The appellant noteholders each held notes in the relevant class that did not vote by the required 75% majority to approve the plan. Their case was that the judge below had wrongly exercised his discretion to impose the plan on them.

The Court of Appeal identified eight overlapping grounds of appeal:

(1 & 2): in assessing the fairness of the plan as between the assenting and dissenting classes, the judge had wrongly applied the “rationality test” derived from Part 26 scheme cases;

(3 & 4): he had failed to appreciate that the plan materially departed from the pari passu principle governing the distribution of assets that would apply in the relevant alternative, thereby exposing one group of noteholders to a materially greater risk of non-payment than other noteholders: no good reason had been shown for such differential treatment;

(5 & 6): in exercising the cross-class cram down discretion, he had wrongly attached significant weight to the fact that the plan had been approved by the other classes of noteholders; he had also wrongly treated his finding that the “no worse off test” was satisfied as a factor supporting the exercise of discretion, rather than simply as a necessary precondition to the exercise of the cross-class cram down power;

(7) he had been wrong on the facts to accept the company’s alternative case, i.e. what would be likely if the plan were not approved;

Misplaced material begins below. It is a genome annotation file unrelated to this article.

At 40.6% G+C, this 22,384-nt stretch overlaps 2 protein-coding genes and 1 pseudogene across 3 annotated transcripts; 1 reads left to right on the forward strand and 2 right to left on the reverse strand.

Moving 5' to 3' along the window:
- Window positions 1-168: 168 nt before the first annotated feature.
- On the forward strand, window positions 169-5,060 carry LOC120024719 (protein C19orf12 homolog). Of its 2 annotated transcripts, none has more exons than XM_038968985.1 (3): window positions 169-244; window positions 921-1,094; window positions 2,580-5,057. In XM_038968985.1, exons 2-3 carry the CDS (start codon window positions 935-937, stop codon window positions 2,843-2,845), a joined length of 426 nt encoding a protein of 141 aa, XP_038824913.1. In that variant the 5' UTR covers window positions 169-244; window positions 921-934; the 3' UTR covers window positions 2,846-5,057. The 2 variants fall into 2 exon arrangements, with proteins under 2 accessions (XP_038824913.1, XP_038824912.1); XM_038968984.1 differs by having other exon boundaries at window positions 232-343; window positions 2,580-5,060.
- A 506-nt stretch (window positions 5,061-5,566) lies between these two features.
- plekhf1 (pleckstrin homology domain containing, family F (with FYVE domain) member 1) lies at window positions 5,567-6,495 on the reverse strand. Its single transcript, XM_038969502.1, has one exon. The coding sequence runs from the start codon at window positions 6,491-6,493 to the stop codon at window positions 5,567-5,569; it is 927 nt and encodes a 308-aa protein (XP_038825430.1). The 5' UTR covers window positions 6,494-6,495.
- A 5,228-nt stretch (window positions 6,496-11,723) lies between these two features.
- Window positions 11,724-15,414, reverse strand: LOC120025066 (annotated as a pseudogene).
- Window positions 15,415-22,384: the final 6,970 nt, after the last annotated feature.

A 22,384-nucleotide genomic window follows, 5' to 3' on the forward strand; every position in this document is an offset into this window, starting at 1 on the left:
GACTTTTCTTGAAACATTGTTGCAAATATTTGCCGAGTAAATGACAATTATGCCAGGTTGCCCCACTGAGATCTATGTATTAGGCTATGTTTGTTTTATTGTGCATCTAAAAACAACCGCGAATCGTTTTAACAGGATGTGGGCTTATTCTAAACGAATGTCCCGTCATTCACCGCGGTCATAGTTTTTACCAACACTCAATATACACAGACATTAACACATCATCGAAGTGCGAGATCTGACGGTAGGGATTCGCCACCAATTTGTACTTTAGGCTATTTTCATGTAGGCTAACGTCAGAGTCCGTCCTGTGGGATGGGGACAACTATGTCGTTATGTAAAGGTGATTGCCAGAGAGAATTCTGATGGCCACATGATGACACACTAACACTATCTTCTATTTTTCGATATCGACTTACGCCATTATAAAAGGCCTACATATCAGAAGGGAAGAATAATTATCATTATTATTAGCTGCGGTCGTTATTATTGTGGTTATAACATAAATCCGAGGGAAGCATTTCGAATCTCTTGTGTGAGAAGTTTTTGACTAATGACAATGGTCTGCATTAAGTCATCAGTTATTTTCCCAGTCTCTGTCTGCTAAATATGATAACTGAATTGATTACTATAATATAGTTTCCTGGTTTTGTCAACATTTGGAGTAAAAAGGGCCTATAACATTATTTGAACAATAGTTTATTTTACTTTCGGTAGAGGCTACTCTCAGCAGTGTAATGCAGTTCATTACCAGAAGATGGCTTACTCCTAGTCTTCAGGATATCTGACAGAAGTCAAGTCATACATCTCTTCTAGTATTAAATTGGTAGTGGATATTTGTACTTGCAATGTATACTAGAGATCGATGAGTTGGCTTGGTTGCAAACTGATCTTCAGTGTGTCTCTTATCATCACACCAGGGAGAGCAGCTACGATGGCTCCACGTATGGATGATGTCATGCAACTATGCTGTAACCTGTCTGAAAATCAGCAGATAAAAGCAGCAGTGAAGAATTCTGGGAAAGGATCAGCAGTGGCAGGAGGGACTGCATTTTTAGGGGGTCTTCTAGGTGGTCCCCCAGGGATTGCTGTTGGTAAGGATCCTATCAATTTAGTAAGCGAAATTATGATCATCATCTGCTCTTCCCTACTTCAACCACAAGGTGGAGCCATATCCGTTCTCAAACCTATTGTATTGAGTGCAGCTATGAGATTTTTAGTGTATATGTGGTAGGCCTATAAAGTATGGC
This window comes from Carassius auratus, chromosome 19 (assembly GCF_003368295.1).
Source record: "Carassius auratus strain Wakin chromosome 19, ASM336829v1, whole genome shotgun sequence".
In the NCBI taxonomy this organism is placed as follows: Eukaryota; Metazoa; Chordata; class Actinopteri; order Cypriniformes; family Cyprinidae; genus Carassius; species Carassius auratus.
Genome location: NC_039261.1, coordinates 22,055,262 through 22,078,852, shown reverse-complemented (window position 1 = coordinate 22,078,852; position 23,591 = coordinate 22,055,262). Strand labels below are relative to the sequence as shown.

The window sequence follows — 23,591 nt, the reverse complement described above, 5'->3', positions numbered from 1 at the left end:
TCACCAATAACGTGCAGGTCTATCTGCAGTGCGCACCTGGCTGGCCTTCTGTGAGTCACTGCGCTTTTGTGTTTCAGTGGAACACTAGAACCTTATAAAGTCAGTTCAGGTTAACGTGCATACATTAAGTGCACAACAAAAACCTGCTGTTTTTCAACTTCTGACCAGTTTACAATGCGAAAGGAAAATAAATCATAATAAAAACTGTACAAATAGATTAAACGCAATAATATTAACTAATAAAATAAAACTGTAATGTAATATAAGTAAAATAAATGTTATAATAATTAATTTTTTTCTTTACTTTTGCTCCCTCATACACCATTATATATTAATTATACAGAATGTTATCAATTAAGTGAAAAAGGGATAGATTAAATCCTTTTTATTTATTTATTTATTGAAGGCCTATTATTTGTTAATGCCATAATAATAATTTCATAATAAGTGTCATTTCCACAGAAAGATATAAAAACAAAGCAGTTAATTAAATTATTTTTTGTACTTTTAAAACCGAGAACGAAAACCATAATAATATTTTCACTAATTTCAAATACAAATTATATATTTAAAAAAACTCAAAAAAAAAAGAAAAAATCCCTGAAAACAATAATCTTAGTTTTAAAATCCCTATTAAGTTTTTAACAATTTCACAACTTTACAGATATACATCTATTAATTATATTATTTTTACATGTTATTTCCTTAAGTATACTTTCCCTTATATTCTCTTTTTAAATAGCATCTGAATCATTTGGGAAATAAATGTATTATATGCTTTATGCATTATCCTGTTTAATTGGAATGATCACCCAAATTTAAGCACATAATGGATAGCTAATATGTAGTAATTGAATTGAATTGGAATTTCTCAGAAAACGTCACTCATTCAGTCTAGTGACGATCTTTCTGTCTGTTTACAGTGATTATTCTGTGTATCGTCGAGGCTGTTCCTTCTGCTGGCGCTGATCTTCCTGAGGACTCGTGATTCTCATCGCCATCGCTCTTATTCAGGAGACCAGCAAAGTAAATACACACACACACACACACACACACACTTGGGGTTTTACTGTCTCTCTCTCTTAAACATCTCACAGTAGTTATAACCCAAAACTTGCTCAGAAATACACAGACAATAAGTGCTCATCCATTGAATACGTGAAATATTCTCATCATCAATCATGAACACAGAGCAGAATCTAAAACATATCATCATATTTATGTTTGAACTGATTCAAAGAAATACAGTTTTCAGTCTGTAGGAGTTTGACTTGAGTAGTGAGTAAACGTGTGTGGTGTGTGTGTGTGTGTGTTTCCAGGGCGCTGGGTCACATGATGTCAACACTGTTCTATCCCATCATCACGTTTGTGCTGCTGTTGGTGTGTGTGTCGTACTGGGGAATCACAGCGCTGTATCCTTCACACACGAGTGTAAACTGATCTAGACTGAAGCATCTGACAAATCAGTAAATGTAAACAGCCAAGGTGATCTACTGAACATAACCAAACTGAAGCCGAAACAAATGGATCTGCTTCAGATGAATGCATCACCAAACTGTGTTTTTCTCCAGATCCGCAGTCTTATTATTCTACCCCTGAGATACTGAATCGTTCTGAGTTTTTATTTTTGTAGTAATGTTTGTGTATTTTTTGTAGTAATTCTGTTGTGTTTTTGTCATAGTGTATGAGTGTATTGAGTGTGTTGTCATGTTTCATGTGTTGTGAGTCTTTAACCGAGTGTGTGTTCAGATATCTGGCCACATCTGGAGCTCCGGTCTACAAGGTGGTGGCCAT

(8) he had been wrong not to accept that under the plan some obligations had been accelerated (one of the arguments was that bringing proceedings under Part 26A amounted, under German law, to bringing an “insolvency proceeding,” which was an event of default under the terms of the notes: the appellants contended that the judge should have found that this was a fundamental defect which was not addressed in the plan).

Many of these points were case-specific. Of particular interest is what Snowden LJ had to say about the pari passu principle, which he described as the first main theme of the appeal.” There were two aspects to this which were susceptible of attack: the first was the preservation of different maturity dates applicable to different noteholders, requiring a  sequential payment of the different series of notes; the second was the priority given to certain notes (the “2024 notes”) under the terms of  a scheme of  “transaction security” under which  the proceeds of enforcement of the security would be applied in accordance with the “waterfall” under which, after payment of certain costs and expenses, new money introduced under the plan would rank first in priority, followed by the 2024 notes, and then the five other series of notes which would rank equally among themselves.